Anglo-Saxon ivory plaque of Christ in Majesty, 11th century (V&A)
Of all the poetry you might read in Advent, the great season of paradox and interpretative possibility, the very best choice may be some of the poetry inspired by the 'O Antiphons'. The last week of Advent has for centuries belonged to these ancient songs of appeal, which are sung each day at Vespers as Christmas draws closer. You can read about the history of the O Antiphons here; these texts are now best known via J. M. Neale's hymn 'O Come, O Come Emmanuel', but they have inspired poets since the earliest days of poetry in English. In the past I've posted several Middle English poems based on these texts - two poems and two carols - as well as the exquisite Anglo-Saxon poetic meditation inspired by the antiphons, which is known today as the Advent Lyrics or as Christ I.
This poem, which survives in the tenth-century Exeter Book, is incomplete (the beginning is lost), but as it stands it consists of twelve sections, each opening with the Old English equivalent of the antiphons' 'O': Eala. Some of these sections correspond with the seven antiphons which are today the best-known, but the first three (O Sapientia, O Adonai, O Radix Jesse) are missing, and there are several additions; diverse medieval practice encompassed a range of further antiphons no longer used today. In past years I've looked in detail at different sections of the poem, which you can find in the following posts:
O rex gentium (lines 1-17)
O clavis David (18-49)
O Jerusalem (51-70)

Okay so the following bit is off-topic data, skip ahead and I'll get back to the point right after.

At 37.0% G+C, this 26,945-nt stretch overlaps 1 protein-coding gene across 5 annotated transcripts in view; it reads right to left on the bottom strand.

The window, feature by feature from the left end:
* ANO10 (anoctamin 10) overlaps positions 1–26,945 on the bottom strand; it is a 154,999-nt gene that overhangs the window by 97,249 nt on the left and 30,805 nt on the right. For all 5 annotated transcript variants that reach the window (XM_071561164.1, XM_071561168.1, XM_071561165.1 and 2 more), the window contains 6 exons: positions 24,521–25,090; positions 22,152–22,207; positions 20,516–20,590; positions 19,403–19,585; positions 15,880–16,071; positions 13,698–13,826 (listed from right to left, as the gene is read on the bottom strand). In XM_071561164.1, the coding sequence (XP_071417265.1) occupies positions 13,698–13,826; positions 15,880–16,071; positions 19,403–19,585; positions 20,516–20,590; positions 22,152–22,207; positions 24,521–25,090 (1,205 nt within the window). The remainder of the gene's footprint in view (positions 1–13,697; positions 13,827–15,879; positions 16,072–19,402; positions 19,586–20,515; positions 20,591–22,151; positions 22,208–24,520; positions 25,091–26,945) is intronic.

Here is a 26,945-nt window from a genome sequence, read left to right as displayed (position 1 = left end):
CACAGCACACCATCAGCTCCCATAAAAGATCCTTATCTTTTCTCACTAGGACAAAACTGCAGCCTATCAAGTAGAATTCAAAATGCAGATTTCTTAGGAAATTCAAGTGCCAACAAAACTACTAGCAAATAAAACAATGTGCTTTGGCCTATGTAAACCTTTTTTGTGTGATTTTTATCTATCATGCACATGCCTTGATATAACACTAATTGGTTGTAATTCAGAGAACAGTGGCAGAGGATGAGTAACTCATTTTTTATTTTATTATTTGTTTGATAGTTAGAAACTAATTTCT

O virgo virginum (71-103)
O Oriens (104-129)
O Emmanuel (130-163)
O Joseph (164-213)
O rex pacifice (214-274)
Of the twelve there are still four I haven't looked at here, and this year I'll translate and explore two more of them. It's not entirely clear whether the Advent Lyrics are one poem or a sequence of poems, but either way they benefit from being read in stages like this, piece by piece - they are poems which ask you to read them slowly and meditate upon them. Each word, each metaphor, gives forth more meaning the more you dwell upon it. The O Antiphons are reflections on the idea of Christ under his different names and titles, a shifting succession of metaphors which attempt to express something, yet not all, of what he might be: the key, the root, the king, the sun, pure and complete wisdom. I've said in the past that I think the antiphons lend themselves particularly well to Anglo-Saxon poetry because this kind of allusive naming and renaming is exactly how much Old English poetry chooses to explore ideas (usually in the form of what's called 'variation') - it's an incremental, oblique progression of thought, where each name offers a new form of understanding or a different glancing light upon the thing described.
So these are texts rich in metaphor, alive with language and images of profound beauty; and yet they are something more, because in Christ, as nowhere else, metaphor collapses into truth. The antiphons suggest that in some mystical sense what is coming at Christmas is more truly the sun (or root, or king) than the sun itself. It is the external world which is the metaphor, Christ who is the reality. God is a poet who has written the world in metaphors which reveal his truth, his self; and our task - our pleasure - is to learn how to read them.